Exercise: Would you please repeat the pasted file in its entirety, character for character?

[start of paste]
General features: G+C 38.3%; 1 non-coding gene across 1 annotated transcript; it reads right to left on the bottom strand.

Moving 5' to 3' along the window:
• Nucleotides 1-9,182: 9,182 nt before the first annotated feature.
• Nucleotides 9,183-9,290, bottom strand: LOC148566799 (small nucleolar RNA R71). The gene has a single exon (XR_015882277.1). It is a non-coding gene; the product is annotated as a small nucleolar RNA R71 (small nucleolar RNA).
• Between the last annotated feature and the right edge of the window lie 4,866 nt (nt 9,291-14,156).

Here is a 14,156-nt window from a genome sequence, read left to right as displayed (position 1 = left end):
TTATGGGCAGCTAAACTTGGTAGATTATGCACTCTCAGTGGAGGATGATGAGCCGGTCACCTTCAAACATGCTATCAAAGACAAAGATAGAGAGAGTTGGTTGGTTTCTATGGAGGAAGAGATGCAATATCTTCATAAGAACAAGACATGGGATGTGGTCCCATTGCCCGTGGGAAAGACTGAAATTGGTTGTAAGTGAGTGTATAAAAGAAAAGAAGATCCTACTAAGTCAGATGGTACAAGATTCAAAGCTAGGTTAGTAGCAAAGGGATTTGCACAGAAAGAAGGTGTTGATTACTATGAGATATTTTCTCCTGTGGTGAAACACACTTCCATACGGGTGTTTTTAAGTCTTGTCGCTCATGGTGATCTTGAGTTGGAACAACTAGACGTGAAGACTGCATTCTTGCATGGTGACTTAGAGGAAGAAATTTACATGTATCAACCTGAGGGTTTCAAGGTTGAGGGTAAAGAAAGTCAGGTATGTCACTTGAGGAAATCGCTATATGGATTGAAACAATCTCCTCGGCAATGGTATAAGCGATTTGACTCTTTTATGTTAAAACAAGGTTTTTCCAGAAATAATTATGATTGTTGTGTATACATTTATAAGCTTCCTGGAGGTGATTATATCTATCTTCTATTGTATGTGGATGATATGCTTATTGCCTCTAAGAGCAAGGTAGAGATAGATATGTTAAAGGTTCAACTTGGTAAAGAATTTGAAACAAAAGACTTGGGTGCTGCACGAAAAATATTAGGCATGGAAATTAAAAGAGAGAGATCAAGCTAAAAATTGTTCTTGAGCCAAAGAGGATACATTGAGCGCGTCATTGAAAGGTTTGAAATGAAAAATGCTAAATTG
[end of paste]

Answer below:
General features: G+C 38.3%; 1 non-coding gene across 1 annotated transcript; it reads right to left on the bottom strand.

Moving 5' to 3' along the window:
• Nucleotides 1-9,182: 9,182 nt before the first annotated feature.
• Nucleotides 9,183-9,290, bottom strand: LOC148566799 (small nucleolar RNA R71). The gene has a single exon (XR_015882277.1). It is a non-coding gene; the product is annotated as a small nucleolar RNA R71 (small nucleolar RNA).
• Between the last annotated feature and the right edge of the window lie 4,866 nt (nt 9,291-14,156).

Here is a 14,156-nt window from a genome sequence, read left to right as displayed (position 1 = left end):
TTATGGGCAGCTAAACTTGGTAGATTATGCACTCTCAGTGGAGGATGATGAGCCGGTCACCTTCAAACATGCTATCAAAGACAAAGATAGAGAGAGTTGGTTGGTTTCTATGGAGGAAGAGATGCAATATCTTCATAAGAACAAGACATGGGATGTGGTCCCATTGCCCGTGGGAAAGACTGAAATTGGTTGTAAGTGAGTGTATAAAAGAAAAGAAGATCCTACTAAGTCAGATGGTACAAGATTCAAAGCTAGGTTAGTAGCAAAGGGATTTGCACAGAAAGAAGGTGTTGATTACTATGAGATATTTTCTCCTGTGGTGAAACACACTTCCATACGGGTGTTTTTAAGTCTTGTCGCTCATGGTGATCTTGAGTTGGAACAACTAGACGTGAAGACTGCATTCTTGCATGGTGACTTAGAGGAAGAAATTTACATGTATCAACCTGAGGGTTTCAAGGTTGAGGGTAAAGAAAGTCAGGTATGTCACTTGAGGAAATCGCTATATGGATTGAAACAATCTCCTCGGCAATGGTATAAGCGATTTGACTCTTTTATGTTAAAACAAGGTTTTTCCAGAAATAATTATGATTGTTGTGTATACATTTATAAGCTTCCTGGAGGTGATTATATCTATCTTCTATTGTATGTGGATGATATGCTTATTGCCTCTAAGAGCAAGGTAGAGATAGATATGTTAAAGGTTCAACTTGGTAAAGAATTTGAAACAAAAGACTTGGGTGCTGCACGAAAAATATTAGGCATGGAAATTAAAAGAGAGAGATCAAGCTAAAAATTGTTCTTGAGCCAAAGAGGATACATTGAGCGCGTCATTGAAAGGTTTGAAATGAAAAATGCTAAATTG